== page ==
Natural link: the area where ‘Melocotón de Calanda’ is grown occupies the fluvial valleys of the rivers Martín, Guadalope and Matarraña, which emerge from the foothills of the Iberian System, drain the region of Lower Aragon and empty into the Ebro. The area is thus in the south-eastern part of the Ebro Depression.

The land is flat or slightly undulating, with an altitude ranging from 122 m at Caspe to 325 m at Alcañiz and 466 m at Calanda. The relief is predominantly tabular, dissected to a varying degree by river networks. The soil is calcareous with carbonate and gypsum horizons, characteristic of lake sedimentation in the hot, dry climate of the Miocene epoch.

Average annual rainfall ranges from 327,9 mm in Caspe to 361,1 mm in Albalate del Arzobispo and 367,9 mm in Alcañiz. May and October are the wettest months and the rainfall distribution across the seasons is as follows: spring 27 %, summer 20 %, autumn 34 % and winter 19 %.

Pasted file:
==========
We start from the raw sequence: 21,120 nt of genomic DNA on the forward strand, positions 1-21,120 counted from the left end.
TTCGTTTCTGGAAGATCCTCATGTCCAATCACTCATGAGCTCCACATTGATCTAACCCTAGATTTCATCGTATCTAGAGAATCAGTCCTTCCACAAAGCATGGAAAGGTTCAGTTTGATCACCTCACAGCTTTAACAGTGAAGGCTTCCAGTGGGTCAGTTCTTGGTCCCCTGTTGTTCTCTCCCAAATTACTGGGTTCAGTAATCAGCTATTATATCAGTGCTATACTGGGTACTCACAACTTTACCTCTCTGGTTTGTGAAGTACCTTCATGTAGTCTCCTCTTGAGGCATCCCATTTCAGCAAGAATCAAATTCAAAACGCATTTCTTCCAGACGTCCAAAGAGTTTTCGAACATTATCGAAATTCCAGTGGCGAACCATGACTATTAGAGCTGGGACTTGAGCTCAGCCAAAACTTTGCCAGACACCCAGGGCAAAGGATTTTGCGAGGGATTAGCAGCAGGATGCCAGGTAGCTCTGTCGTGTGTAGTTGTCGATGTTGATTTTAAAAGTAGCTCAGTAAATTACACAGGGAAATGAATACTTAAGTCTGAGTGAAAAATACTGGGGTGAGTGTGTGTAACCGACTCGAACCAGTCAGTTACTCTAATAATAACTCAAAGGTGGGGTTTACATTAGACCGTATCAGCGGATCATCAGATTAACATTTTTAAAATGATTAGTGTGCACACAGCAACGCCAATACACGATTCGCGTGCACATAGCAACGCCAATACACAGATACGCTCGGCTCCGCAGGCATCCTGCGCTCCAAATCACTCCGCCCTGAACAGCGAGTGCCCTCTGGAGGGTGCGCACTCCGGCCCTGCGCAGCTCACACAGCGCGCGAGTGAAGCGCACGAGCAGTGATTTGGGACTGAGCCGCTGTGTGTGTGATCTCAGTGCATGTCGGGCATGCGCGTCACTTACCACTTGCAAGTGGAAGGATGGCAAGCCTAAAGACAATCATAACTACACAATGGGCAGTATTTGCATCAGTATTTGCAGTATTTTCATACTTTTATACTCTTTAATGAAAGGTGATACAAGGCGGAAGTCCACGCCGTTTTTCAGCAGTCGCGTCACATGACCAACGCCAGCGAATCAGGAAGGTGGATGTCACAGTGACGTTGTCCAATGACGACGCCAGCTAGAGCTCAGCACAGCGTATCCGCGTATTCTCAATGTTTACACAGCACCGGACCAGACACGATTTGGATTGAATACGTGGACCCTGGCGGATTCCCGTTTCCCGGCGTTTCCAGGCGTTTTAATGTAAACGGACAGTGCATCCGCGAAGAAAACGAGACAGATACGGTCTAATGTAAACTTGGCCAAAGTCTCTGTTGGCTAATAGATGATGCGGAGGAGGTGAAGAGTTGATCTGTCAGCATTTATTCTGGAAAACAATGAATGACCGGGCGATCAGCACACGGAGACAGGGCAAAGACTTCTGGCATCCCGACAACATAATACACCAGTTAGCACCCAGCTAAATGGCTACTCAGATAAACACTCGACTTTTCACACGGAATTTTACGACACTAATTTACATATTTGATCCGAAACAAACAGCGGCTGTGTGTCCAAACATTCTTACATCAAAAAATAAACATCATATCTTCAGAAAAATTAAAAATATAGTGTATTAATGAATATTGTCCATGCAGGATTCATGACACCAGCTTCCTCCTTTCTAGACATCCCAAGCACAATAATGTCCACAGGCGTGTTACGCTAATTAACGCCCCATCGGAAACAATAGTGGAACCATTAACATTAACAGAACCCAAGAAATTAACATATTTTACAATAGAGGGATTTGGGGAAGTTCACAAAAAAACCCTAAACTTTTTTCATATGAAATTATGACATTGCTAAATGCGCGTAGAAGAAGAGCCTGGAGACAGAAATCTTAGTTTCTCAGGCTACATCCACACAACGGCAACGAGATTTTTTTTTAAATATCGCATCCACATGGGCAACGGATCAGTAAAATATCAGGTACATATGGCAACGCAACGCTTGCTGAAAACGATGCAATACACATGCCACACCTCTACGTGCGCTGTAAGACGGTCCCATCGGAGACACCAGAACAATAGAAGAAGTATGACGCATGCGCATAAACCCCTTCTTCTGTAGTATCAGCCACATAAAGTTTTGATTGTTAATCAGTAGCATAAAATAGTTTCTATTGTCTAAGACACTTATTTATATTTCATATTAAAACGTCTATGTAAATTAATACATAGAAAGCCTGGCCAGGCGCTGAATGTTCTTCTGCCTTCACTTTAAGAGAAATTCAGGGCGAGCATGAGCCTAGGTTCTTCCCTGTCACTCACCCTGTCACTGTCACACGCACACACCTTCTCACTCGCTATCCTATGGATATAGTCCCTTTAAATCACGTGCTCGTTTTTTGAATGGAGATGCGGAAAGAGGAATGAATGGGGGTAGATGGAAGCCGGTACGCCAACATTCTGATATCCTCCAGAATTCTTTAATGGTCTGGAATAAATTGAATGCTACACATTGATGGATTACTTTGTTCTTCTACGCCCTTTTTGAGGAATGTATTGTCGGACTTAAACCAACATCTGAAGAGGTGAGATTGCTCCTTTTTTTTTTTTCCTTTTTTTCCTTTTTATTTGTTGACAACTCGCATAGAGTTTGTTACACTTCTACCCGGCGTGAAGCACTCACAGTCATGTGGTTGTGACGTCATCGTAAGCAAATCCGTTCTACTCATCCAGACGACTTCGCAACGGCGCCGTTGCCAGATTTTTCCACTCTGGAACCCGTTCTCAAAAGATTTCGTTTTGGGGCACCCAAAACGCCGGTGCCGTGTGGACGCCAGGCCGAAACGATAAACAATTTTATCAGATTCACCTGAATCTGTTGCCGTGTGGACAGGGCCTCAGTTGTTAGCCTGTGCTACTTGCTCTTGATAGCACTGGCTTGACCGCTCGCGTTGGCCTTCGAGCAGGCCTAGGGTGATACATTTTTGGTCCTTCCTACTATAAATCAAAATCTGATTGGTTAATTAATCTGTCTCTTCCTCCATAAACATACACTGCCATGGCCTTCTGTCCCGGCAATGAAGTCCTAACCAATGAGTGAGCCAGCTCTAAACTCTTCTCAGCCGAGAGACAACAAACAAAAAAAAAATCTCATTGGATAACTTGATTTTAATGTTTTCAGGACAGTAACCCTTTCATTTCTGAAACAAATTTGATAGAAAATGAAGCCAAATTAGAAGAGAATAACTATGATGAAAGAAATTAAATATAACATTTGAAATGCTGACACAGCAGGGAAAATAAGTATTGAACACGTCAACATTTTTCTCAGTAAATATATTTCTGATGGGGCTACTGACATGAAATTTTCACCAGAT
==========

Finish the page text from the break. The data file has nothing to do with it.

The average annual temperature is around 14,3 °C in Albalate del Arzobispo and Alcañiz and 15 oC in Caspe; these are the highest values for the central Ebro valley. The average maximum temperature is 19,9 °C in Alcañiz, 20,1 °C in Albalate del Arzobispo and 20,6 oC in Caspe, and the average minimum temperatures are 8,8 °C, 8,5 °C and 9,3 oC respectively. The highest average temperature is in July, with 24,2 oC in Alcañiz and 25,1 oC in Caspe, while the lowest is in January, ranging from 5,6 oC in Alcañiz to 6,7 oC in Albalate de Arzobispo. These data show that the annual temperature amplitude is high, at more than 18 oC, which is indicative of a continental temperature regime, due basically to the area’s position at the centre of the Ebro Depression.